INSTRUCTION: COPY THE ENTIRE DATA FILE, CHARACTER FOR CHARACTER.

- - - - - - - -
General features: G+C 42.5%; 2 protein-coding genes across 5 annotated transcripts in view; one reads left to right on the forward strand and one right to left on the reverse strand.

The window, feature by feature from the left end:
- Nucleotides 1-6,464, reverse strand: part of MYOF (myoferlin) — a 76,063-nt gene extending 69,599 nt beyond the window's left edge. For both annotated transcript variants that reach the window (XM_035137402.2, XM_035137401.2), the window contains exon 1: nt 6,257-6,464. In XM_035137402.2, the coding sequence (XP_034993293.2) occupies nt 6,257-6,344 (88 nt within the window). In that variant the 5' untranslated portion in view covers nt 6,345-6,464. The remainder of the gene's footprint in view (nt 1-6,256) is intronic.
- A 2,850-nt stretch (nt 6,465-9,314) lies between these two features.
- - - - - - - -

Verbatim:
General features: G+C 42.5%; 2 protein-coding genes across 5 annotated transcripts in view; one reads left to right on the forward strand and one right to left on the reverse strand.

The window, feature by feature from the left end:
- Nucleotides 1-6,464, reverse strand: part of MYOF (myoferlin) — a 76,063-nt gene extending 69,599 nt beyond the window's left edge. For both annotated transcript variants that reach the window (XM_035137402.2, XM_035137401.2), the window contains exon 1: nt 6,257-6,464. In XM_035137402.2, the coding sequence (XP_034993293.2) occupies nt 6,257-6,344 (88 nt within the window). In that variant the 5' untranslated portion in view covers nt 6,345-6,464. The remainder of the gene's footprint in view (nt 1-6,256) is intronic.
- A 2,850-nt stretch (nt 6,465-9,314) lies between these two features.